TRENTON – The New Jersey Department of Labor and Workforce Development (NJDOL) today announced a new online application for teenagers who need working papers – at – launching June 1.

Minors who need working papers to start a job – and any employer who hires a worker under age 18 in New Jersey – will visit the site and register, following the prompts to complete the working papers application online. NJDOL will administer this digitized, streamlined process in accordance with A4222/S2796, a law Gov. Murphy signed last year to enhance protections for the state’s young workers.

Schools will no longer be involved, but minors, employers, and caregivers all play a role and will receive email notifications when it’s their turn to take action. The minor and employer will receive an email letting them know the application has been approved or rejected.

“This is a significant update in how minors acquire their working papers, which they need for employment in New Jersey,” said Labor Commissioner Robert Asaro-Angelo. “It’s quicker, easier, and this new process gives NJDOL a welcome opportunity to reach minors and their caregivers about career and apprenticeship opportunities, and to make minors aware of their work rights when it matters most – when they start their first job.”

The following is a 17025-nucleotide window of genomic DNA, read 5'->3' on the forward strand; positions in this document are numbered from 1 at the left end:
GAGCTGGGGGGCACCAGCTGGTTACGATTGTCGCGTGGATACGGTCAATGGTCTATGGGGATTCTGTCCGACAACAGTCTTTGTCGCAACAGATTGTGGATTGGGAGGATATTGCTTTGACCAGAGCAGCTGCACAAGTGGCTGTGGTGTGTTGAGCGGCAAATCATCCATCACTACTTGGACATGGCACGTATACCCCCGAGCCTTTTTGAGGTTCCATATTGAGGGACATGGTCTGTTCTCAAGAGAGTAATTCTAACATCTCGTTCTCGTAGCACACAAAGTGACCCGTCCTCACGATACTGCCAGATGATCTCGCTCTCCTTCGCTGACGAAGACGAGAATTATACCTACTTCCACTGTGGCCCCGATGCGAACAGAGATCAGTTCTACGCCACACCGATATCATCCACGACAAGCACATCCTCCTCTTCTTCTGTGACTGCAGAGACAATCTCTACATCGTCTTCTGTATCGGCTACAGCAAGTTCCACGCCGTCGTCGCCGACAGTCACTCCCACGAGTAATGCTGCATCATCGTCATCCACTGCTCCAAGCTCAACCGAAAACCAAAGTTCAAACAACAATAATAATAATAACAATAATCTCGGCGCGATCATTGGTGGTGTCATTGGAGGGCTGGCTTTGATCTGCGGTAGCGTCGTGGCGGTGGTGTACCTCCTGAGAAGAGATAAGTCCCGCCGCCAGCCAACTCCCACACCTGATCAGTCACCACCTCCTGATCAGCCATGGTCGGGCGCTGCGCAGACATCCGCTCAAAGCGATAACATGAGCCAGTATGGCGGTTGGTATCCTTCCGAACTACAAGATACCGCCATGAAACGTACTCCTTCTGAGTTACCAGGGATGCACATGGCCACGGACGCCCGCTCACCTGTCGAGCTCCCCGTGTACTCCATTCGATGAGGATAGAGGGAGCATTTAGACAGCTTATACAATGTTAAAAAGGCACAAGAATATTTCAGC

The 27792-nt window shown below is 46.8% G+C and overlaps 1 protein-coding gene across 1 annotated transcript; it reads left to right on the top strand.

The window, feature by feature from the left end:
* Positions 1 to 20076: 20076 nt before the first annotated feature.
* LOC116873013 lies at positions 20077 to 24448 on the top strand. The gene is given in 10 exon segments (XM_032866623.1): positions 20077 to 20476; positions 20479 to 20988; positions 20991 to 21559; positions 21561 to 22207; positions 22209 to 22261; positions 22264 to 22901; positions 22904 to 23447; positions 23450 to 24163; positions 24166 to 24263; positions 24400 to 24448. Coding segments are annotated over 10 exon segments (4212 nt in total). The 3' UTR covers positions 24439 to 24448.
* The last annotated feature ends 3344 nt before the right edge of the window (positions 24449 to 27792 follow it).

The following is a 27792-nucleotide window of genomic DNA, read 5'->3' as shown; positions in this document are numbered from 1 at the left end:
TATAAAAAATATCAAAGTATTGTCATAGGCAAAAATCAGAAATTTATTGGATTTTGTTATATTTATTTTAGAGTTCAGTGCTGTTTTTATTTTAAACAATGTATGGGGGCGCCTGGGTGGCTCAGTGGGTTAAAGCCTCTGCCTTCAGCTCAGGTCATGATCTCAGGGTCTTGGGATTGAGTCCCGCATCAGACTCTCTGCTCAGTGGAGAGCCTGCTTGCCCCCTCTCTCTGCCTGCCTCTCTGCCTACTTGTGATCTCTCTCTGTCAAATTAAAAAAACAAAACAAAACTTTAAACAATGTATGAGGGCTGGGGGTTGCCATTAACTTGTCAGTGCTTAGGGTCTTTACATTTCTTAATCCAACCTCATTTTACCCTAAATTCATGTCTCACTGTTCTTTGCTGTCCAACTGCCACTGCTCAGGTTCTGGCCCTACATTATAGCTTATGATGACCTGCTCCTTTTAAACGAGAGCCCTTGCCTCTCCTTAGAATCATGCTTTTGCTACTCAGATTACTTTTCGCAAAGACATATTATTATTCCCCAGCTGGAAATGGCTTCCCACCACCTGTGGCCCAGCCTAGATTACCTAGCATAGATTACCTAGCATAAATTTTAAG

Here’s how the new application works:   

  1. Teenagers and their employers each go to to get started.  
  2. Employers receive a unique 8-digit code when they register, which they share with every minor they hire.  
  3. The minor completes the online working papers application, entering their caregiver’s name and email address, and the employer’s 8-digit code, which links the application to a specific employer.   
  4. Emails prompt the employer and caregiver to complete their portions of the application and sign off. Caregivers also will be asked to upload a copy of a birth certificate, passport or other official document verifying the minor’s age.  
  5. The minor begins working when their application is approved.  

As part of its responsibility to serve and protect the state’s workforce, NJDOL has developed a suite of online information and services specifically for young workers. It contains information on resume writing and interviewing skills, child labor laws, and more. Information on wages, hours, and types of work permitted for minors can be found here.

Anyone who needs working papers before June 1 should visit NJDOL’s young worker hub to get the paper form.

For additional information, please visit  


Article Courtesy of the New Jersey Department of Labor